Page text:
When you look ahead to this year…which is you?Fiscal Fitness Clubs of America
Our last blog talked about projecting your taxes, so you can see what’s coming and plan for it. A lot of what planners do is look ahead to see what is coming and what could be coming, so you can have what you need ready. At Fiscal Fitness Clubs, we’ve broken down these tasks and given you step by step instructions and support to make it easier, because we know that managing your money and doing planning can seem overwhelming in our busy lives. This blog identifies all the tasks and the reasons behind them. Besides routine bill activities, these take approximately 2 hours a month but reap big benefits.
1. Bill Management & Paperwork Management Systems: Having a pattern for paying bills, addressing problems, filing and scanning documents will help you keep everything up to date and improve or maintain your credit score. You also want to have a filing system that’s easy to implement and maintain that will let you put your hands on documents when you need them. This will minimize the amount of paper you keep AND help you be personally (or by a proxy) prepared to act quickly to a curveball that life can throw at you. Once you have it set up, each January clean out your files, gather tax support documents, and get rid of unwanted paper. This alone will help simplify all other financial tasks during the year….voila!
2. Year End Review & Goal Planning: Seeing how your net worth has changed, how much you spend in a year, and your progress towards your goals along with a few other key indicators can go a long way in helping you achieve your goals. Research shows that goals that aren’t measured frequently don’t get met. We recommend having a list of items that you look at and track year to year (i.e. emergency reserves, debt ratios, projected retirement income, debt free date, credit score, etc.). Once you are clear on how far you’ve come, it’s time to determine what you want to focus on this year that will lead you to get what you want now and in the future. Don’t put this one off…pick your two areas to change and goals to fund.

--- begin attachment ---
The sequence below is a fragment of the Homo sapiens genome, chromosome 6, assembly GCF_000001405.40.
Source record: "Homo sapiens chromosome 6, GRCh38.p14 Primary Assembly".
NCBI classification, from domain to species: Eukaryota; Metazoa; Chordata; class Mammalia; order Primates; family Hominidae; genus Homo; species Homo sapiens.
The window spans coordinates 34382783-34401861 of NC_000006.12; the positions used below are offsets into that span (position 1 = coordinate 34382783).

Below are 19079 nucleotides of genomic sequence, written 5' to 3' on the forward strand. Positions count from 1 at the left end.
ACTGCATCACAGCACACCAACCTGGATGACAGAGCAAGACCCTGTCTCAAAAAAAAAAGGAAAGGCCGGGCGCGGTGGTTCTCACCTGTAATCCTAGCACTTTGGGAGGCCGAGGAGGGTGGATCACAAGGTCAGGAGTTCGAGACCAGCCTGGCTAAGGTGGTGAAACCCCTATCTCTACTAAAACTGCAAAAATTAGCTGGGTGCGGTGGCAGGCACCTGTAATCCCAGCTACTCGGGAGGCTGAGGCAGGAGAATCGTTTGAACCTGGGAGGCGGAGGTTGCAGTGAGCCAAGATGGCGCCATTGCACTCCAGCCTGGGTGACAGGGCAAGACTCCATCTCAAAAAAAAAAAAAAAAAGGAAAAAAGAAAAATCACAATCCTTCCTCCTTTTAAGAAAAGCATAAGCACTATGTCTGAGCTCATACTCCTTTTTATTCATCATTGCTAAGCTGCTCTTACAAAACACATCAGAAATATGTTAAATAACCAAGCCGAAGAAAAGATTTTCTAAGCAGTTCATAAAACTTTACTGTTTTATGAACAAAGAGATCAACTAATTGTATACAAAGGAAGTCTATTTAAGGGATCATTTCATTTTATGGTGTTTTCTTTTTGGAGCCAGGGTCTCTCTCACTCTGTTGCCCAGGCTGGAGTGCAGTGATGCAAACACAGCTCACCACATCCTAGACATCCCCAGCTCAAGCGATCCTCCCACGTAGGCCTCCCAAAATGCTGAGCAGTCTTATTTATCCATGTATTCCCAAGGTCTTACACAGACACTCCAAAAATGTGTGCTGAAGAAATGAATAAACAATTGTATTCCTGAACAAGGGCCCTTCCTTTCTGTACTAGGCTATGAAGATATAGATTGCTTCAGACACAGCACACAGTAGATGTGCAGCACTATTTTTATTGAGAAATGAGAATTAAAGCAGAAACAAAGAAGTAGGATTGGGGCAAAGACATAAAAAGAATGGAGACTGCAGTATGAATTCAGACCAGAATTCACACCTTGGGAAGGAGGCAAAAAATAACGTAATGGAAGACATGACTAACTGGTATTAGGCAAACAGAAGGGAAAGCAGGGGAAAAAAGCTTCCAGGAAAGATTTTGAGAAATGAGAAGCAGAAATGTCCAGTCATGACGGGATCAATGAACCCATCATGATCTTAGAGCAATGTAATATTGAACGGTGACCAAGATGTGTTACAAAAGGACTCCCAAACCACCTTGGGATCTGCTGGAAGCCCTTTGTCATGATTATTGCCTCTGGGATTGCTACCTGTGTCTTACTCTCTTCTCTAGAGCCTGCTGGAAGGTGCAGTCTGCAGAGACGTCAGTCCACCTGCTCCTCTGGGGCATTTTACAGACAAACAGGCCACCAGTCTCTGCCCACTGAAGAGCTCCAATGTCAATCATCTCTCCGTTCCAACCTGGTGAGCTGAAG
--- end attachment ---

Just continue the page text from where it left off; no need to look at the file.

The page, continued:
3. Taxes: Most people think of doing taxes once a year, but you also need to plot your strategies for taking advantage of the tax code and accomplishing your goals, which means you also need to project your taxes for the next year.
4. Investments Review: Since asset allocation determines somewhere between 85% to 96% of your return, it’s most important that you evaluate your portfolio as a whole while looking at both asset classes and risk (measured by standard deviation). Once you’ve determined how much should be in each asset class, it’s not too hard to then evaluate your options for performance, risk, and costs. With the right measures, it’s easy to compare the alternatives and make good choices. Once you learn to ask the right questions of advisors, it’s almost a piece of cake!
5. Death & Disability Protection Check: These two risks can knock any plan out of the game, so it makes sense to project how you and/or your family would be impacted and making sure a plan is in place to minimize it. Checking policies, beneficiary designations, and making sure someone else can address the policy if you can’t, are all critical steps to avoid having a crisis on top of a crisis. Having the right insurance, understanding your benefits, having a crisis budget that could be put in place plus a healthy emergency fund can prepare you for these potential crises. By the way, these two issues impact almost 30% of the population before age 65. Why not be prepared?